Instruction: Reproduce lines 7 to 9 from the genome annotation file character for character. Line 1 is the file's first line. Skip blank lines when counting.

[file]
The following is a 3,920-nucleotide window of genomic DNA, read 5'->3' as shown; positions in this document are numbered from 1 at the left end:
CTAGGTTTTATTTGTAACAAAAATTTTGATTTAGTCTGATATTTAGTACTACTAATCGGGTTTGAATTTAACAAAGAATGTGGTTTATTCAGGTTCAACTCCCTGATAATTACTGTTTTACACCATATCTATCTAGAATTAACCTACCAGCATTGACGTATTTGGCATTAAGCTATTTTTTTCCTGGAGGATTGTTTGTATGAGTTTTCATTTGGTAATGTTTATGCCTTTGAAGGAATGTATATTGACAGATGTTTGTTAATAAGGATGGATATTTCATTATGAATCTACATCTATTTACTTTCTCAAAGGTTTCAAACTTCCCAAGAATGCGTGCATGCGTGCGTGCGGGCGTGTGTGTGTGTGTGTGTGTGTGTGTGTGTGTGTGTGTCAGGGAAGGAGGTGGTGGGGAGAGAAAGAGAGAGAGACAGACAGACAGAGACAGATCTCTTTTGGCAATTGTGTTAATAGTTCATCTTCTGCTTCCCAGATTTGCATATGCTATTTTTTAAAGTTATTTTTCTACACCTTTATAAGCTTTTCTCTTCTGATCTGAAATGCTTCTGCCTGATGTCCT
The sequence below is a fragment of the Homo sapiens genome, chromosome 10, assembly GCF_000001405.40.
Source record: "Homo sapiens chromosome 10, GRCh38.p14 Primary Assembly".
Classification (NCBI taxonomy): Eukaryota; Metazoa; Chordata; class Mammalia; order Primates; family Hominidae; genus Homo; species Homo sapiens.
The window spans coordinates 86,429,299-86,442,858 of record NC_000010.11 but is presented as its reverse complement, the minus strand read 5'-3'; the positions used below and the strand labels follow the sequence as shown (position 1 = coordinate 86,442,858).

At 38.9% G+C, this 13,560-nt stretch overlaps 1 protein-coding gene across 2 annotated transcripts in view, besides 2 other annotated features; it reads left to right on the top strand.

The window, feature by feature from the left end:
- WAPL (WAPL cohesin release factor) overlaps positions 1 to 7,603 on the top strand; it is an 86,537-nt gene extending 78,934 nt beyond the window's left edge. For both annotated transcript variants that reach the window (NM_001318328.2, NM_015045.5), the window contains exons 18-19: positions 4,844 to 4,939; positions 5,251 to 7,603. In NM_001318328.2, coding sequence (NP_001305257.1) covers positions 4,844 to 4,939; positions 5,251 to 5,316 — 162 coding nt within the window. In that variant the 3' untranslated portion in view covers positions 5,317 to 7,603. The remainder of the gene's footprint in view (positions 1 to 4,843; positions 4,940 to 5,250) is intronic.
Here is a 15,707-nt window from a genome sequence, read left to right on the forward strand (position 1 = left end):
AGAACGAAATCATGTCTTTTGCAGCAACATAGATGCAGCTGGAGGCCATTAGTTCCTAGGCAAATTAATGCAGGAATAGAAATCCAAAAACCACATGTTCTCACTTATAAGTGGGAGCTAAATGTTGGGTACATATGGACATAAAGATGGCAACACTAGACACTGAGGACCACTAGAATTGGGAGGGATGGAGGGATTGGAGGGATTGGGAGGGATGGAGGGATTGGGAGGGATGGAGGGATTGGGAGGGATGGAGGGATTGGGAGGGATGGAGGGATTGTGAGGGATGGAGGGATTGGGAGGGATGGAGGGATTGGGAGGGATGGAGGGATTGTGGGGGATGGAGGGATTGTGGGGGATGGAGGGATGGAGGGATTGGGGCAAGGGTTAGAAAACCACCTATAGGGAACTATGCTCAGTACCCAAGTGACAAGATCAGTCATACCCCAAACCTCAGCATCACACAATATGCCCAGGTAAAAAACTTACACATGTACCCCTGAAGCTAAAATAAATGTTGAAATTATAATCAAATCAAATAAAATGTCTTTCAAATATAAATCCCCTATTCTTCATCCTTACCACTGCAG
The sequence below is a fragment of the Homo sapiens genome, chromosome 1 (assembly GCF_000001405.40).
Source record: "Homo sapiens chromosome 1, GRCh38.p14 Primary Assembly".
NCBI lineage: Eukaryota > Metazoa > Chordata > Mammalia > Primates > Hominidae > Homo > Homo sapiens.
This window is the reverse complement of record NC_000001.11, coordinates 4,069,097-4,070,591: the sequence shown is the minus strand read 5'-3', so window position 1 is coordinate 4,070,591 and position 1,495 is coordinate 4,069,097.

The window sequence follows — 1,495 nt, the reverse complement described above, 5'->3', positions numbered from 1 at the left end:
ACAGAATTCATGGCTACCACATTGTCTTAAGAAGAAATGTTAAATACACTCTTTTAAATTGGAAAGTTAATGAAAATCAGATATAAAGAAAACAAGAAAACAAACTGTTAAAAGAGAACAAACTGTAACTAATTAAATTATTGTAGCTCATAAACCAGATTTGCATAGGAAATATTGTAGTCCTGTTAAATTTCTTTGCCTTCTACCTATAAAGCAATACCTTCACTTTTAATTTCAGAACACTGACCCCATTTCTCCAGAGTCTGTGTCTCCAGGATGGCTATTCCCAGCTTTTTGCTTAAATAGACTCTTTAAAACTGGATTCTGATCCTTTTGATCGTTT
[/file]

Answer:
At 38.9% G+C, this 13,560-nt stretch overlaps 1 protein-coding gene across 2 annotated transcripts in view, besides 2 other annotated features; it reads left to right on the top strand.

The window, feature by feature from the left end:
- WAPL (WAPL cohesin release factor) overlaps positions 1 to 7,603 on the top strand; it is an 86,537-nt gene extending 78,934 nt beyond the window's left edge. For both annotated transcript variants that reach the window (NM_001318328.2, NM_015045.5), the window contains exons 18-19: positions 4,844 to 4,939; positions 5,251 to 7,603. In NM_001318328.2, coding sequence (NP_001305257.1) covers positions 4,844 to 4,939; positions 5,251 to 5,316 — 162 coding nt within the window. In that variant the 3' untranslated portion in view covers positions 5,317 to 7,603. The remainder of the gene's footprint in view (positions 1 to 4,843; positions 4,940 to 5,250) is intronic.